March 2016 issue: Trends in Medical Technology + more


In this issue:

31 Trends in medical technology

21 Reducing the impact of hospital-acquired infections with UV disinfection

27 Engineering the evolution of wound care

60 Proportional valves, gas pumps, stethoscopes


Improvements at the FDA: The regulatory trend no one is talking about

By Brad Perriello

As we readied our first issue covering the hottest trends in the medical device industry, I was lucky enough to sit down with Cohera Medical CEO Patrick Daly at our DeviceTalks event in Raleigh, N.C. Our chat brought to mind a trend we don’t hear much about but that’s certainly under way: The FDA’s vastly improved track record when it comes to reviewing medical devices.

The FDA’s own numbers reveal the shift: The time to decision for pre-market approvals improved 20 percent, to an all-time low of 209 days, during the first quarter of 2016; the time to decision for510(k) clearances over that span fell 14%to 109 days, its lowest mark in a decade.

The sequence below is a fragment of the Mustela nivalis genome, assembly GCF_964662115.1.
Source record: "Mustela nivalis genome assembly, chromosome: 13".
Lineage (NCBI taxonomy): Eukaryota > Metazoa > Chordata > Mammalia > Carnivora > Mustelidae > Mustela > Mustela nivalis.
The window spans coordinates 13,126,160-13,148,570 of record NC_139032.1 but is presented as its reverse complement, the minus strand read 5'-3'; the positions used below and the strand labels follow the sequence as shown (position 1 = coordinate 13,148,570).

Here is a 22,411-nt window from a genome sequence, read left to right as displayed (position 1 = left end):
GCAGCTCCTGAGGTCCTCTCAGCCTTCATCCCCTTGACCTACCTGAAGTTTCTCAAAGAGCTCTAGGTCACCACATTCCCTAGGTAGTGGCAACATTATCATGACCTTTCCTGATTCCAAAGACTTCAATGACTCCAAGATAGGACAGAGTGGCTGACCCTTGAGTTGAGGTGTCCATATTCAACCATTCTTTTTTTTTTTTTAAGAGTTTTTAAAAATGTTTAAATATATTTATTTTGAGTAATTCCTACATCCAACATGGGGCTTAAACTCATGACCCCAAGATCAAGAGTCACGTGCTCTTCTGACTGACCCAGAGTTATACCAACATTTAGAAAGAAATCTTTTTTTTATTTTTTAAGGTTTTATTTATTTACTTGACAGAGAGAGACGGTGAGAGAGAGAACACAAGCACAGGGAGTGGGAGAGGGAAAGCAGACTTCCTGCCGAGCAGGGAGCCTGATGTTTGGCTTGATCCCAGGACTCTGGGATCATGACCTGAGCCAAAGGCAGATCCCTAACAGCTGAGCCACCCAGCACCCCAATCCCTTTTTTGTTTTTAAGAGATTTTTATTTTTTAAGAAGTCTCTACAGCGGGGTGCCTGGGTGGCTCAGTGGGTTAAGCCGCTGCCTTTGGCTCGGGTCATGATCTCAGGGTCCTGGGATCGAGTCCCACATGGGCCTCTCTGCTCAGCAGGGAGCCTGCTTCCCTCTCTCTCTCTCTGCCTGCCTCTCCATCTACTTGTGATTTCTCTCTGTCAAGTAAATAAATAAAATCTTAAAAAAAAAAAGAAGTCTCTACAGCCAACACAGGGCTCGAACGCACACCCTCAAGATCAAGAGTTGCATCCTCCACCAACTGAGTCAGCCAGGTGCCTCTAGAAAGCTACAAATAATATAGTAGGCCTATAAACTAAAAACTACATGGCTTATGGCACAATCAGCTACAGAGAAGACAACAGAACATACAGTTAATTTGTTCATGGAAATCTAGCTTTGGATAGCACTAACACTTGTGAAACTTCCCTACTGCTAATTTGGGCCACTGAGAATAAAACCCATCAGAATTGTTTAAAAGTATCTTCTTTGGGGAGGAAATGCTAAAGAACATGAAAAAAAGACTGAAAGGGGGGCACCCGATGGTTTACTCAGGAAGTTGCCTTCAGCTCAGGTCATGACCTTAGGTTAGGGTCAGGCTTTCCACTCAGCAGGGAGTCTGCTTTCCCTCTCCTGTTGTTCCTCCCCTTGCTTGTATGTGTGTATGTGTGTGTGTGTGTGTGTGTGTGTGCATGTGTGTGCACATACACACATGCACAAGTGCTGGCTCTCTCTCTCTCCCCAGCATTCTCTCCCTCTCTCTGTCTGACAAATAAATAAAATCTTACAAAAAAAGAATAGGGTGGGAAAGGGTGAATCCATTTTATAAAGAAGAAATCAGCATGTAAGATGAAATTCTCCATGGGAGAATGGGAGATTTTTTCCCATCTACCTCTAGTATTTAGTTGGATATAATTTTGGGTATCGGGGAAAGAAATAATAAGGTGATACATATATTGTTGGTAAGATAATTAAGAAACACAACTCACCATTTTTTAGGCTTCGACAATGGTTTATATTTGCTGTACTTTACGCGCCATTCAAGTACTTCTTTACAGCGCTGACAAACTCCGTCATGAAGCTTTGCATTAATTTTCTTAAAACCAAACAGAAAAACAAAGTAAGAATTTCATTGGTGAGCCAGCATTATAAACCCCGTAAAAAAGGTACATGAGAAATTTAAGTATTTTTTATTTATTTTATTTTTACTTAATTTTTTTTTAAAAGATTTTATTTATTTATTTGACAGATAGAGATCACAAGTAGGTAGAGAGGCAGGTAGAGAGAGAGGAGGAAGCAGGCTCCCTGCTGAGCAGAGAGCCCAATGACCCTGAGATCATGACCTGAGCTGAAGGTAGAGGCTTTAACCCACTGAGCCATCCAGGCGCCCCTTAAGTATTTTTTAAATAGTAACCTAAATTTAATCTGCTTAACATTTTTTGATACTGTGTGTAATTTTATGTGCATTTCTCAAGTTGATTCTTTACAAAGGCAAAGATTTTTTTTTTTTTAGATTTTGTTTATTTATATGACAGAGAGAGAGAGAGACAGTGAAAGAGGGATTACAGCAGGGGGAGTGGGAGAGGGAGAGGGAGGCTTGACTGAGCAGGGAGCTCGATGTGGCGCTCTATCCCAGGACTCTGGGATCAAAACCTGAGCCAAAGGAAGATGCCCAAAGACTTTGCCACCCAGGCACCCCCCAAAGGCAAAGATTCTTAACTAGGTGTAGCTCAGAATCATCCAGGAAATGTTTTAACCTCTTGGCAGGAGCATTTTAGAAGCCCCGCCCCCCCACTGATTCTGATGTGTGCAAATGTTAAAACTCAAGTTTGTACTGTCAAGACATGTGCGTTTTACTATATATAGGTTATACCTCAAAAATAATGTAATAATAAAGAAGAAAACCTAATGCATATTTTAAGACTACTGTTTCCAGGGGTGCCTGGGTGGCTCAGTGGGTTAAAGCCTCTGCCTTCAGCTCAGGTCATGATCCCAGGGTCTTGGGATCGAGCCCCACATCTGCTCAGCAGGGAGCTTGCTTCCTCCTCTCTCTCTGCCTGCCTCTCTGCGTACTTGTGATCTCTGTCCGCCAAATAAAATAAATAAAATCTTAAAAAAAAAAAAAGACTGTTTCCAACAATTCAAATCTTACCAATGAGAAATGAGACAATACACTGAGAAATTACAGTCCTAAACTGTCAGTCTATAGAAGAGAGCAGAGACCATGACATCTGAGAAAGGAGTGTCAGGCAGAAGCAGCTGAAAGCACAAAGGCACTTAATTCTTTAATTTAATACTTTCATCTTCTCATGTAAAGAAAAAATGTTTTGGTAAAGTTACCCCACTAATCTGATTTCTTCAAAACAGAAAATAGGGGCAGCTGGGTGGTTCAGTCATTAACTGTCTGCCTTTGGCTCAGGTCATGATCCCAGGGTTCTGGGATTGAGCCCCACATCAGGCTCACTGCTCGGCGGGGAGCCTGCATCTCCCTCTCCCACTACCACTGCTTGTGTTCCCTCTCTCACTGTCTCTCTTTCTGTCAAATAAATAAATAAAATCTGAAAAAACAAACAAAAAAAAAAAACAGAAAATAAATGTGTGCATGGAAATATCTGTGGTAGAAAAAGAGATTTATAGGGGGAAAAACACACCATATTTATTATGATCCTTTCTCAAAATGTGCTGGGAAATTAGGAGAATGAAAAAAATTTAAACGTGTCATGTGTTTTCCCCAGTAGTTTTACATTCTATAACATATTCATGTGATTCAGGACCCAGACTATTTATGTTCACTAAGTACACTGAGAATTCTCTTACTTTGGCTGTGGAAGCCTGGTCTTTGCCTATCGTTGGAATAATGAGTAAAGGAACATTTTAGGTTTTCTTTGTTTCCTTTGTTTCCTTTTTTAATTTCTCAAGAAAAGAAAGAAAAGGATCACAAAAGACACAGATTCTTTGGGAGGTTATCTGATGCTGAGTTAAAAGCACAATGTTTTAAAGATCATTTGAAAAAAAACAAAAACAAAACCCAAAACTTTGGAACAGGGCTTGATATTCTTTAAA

Cohera’s TissuGlu is the first product ever approved by the agency to seal tissue inside the body, and its next generation Sylys sealant was the first product the FDA selected for its new Expedited Access Program.

Daly surprised me when, in describing his 10-year odyssey to FDA approval for TissueGlu, he gave great credit to the federal safety watchdog, singling out a pair of leaders at the Center for Devices & Radiological Health.

“I do want to take a minute and really compliment Dr. Jeff Shuren and Dr. Bill Maisel,” Daly told me. “I give them a lot of credit. They are really, really trying to change the culture there.

“I interact with the FDA almost weekly. I will tell you that you have two great champions in those two,” he said.

Daly said one thing he learned in his dealings with federal safety watchdog is not to be shy about explaining your product to FDA reviewers.

“You’ve got to be really committed to providing that guidance to FDA. This is where I go back and give Dr. Maisel a lot of credit. We built a relationship though this process, and we’re pretty forthright,” he explained. “I think some companies tend to defer too much. They say, ‘Well, FDA will get mad at us.’ I’m here to tell you, if you don’t stick up for yourself and point out the errors in the FDA, no one else will.”

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